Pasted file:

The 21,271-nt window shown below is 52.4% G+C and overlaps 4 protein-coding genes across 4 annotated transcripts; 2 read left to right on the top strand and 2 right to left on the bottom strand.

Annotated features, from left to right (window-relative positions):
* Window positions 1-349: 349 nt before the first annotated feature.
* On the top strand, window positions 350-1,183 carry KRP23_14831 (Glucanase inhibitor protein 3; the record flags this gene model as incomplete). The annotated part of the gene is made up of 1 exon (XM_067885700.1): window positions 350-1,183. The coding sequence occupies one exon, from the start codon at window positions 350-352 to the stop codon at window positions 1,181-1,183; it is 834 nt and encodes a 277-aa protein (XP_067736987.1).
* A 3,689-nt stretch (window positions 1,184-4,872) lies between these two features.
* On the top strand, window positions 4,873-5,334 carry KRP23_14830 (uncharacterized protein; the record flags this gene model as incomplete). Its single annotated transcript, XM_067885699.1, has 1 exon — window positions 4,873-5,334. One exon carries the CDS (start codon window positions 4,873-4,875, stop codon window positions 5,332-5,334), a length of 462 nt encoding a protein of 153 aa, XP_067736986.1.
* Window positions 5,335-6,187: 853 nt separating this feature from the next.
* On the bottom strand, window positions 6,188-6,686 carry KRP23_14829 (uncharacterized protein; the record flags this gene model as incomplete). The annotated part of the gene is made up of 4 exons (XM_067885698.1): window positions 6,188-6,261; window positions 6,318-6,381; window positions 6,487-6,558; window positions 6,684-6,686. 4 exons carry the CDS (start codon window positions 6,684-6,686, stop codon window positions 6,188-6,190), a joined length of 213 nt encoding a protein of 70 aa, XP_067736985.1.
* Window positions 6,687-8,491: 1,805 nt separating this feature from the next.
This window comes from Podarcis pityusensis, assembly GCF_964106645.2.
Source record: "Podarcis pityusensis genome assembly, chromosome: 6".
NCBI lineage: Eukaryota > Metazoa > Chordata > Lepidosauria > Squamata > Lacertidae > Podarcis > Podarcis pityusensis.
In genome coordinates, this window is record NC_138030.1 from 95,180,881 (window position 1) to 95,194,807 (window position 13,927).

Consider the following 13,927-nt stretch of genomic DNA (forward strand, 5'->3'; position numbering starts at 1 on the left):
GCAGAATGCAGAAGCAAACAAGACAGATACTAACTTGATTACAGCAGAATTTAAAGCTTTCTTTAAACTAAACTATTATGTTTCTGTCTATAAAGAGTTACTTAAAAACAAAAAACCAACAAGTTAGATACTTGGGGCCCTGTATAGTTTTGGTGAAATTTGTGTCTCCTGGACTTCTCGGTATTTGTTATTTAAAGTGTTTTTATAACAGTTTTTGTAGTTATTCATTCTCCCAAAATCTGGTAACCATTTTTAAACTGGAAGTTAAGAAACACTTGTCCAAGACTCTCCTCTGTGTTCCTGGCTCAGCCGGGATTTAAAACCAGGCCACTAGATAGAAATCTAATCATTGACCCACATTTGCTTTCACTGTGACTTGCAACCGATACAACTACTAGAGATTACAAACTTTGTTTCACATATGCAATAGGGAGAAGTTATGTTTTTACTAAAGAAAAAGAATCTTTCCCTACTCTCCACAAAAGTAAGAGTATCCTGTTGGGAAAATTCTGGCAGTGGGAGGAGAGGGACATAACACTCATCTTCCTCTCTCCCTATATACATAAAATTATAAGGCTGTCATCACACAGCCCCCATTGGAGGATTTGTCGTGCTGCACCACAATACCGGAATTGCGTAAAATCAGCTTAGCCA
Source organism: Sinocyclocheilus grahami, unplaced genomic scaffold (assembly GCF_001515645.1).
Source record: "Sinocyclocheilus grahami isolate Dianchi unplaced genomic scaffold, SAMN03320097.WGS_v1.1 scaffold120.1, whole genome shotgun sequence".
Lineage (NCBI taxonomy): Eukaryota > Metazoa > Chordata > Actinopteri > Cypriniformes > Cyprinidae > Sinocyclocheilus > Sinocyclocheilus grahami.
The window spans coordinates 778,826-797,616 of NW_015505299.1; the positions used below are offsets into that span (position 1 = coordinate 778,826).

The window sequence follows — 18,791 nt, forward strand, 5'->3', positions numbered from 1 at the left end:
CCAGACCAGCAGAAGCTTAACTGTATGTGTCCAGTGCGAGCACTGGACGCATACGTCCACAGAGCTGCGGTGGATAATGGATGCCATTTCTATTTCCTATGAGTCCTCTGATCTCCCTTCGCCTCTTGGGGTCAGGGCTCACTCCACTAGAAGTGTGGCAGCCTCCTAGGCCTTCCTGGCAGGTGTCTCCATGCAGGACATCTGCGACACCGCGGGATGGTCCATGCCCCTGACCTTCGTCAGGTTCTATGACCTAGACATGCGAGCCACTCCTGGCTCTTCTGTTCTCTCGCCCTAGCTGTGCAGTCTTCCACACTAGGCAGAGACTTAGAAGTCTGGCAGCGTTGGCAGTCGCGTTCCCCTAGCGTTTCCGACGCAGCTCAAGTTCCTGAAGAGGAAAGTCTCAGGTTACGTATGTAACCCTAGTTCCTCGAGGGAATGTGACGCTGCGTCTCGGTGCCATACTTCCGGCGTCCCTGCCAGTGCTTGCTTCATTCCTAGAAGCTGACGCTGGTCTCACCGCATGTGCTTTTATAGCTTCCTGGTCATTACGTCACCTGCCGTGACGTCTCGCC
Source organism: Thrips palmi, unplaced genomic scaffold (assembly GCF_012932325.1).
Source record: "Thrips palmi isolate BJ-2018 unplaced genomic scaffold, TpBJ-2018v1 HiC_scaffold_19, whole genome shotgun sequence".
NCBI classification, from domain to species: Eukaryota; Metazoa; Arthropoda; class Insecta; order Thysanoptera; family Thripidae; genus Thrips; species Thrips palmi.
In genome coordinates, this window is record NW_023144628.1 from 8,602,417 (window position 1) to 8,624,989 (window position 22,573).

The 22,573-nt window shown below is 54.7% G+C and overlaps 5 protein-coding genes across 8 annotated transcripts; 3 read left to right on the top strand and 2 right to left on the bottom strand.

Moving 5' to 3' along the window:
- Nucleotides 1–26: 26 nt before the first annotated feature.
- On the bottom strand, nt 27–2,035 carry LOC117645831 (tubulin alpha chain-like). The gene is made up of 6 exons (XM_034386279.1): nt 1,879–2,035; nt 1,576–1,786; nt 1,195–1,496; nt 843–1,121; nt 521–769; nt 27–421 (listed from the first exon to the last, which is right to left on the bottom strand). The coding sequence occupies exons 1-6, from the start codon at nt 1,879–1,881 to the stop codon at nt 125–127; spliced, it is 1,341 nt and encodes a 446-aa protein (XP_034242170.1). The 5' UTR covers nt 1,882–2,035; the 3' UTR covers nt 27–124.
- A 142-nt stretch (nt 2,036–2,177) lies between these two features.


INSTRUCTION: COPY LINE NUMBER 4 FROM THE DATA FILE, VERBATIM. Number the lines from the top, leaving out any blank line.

* On the top strand, window positions 350-1,183 carry KRP23_14831 (Glucanase inhibitor protein 3; the record flags this gene model as incomplete). The annotated part of the gene is made up of 1 exon (XM_067885700.1): window positions 350-1,183. The coding sequence occupies one exon, from the start codon at window positions 350-352 to the stop codon at window positions 1,181-1,183; it is 834 nt and encodes a 277-aa protein (XP_067736987.1).